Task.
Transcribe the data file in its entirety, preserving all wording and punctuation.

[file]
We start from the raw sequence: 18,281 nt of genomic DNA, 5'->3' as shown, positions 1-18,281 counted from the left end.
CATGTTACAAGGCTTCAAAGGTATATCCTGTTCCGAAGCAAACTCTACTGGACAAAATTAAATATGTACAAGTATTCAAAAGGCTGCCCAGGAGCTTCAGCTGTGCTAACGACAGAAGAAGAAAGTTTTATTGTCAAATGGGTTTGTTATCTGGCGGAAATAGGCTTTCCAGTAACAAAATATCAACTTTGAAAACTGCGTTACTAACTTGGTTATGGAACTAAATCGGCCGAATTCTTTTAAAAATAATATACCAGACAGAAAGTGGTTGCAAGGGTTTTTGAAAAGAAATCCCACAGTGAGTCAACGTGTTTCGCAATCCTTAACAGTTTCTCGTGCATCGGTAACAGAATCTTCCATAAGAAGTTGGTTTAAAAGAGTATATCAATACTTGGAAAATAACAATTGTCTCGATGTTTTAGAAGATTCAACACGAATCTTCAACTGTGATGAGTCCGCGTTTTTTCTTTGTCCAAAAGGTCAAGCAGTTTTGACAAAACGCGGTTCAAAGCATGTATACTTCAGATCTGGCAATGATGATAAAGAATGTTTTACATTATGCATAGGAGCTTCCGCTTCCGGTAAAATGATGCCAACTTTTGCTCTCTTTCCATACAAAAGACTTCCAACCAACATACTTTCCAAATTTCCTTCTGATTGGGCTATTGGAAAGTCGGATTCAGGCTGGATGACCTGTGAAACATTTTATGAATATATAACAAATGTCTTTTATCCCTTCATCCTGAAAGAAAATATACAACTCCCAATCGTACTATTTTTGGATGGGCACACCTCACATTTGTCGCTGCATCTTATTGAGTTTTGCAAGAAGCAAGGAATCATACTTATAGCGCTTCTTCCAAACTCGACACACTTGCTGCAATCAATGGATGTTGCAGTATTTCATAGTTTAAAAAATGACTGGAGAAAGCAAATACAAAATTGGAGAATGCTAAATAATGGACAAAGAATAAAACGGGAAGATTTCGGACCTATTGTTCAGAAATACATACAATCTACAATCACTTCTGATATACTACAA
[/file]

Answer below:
We start from the raw sequence: 18,281 nt of genomic DNA, 5'->3' as shown, positions 1-18,281 counted from the left end.
CATGTTACAAGGCTTCAAAGGTATATCCTGTTCCGAAGCAAACTCTACTGGACAAAATTAAATATGTACAAGTATTCAAAAGGCTGCCCAGGAGCTTCAGCTGTGCTAACGACAGAAGAAGAAAGTTTTATTGTCAAATGGGTTTGTTATCTGGCGGAAATAGGCTTTCCAGTAACAAAATATCAACTTTGAAAACTGCGTTACTAACTTGGTTATGGAACTAAATCGGCCGAATTCTTTTAAAAATAATATACCAGACAGAAAGTGGTTGCAAGGGTTTTTGAAAAGAAATCCCACAGTGAGTCAACGTGTTTCGCAATCCTTAACAGTTTCTCGTGCATCGGTAACAGAATCTTCCATAAGAAGTTGGTTTAAAAGAGTATATCAATACTTGGAAAATAACAATTGTCTCGATGTTTTAGAAGATTCAACACGAATCTTCAACTGTGATGAGTCCGCGTTTTTTCTTTGTCCAAAAGGTCAAGCAGTTTTGACAAAACGCGGTTCAAAGCATGTATACTTCAGATCTGGCAATGATGATAAAGAATGTTTTACATTATGCATAGGAGCTTCCGCTTCCGGTAAAATGATGCCAACTTTTGCTCTCTTTCCATACAAAAGACTTCCAACCAACATACTTTCCAAATTTCCTTCTGATTGGGCTATTGGAAAGTCGGATTCAGGCTGGATGACCTGTGAAACATTTTATGAATATATAACAAATGTCTTTTATCCCTTCATCCTGAAAGAAAATATACAACTCCCAATCGTACTATTTTTGGATGGGCACACCTCACATTTGTCGCTGCATCTTATTGAGTTTTGCAAGAAGCAAGGAATCATACTTATAGCGCTTCTTCCAAACTCGACACACTTGCTGCAATCAATGGATGTTGCAGTATTTCATAGTTTAAAAAATGACTGGAGAAAGCAAATACAAAATTGGAGAATGCTAAATAATGGACAAAGAATAAAACGGGAAGATTTCGGACCTATTGTTCAGAAATACATACAATCTACAATCACTTCTGATATACTACAA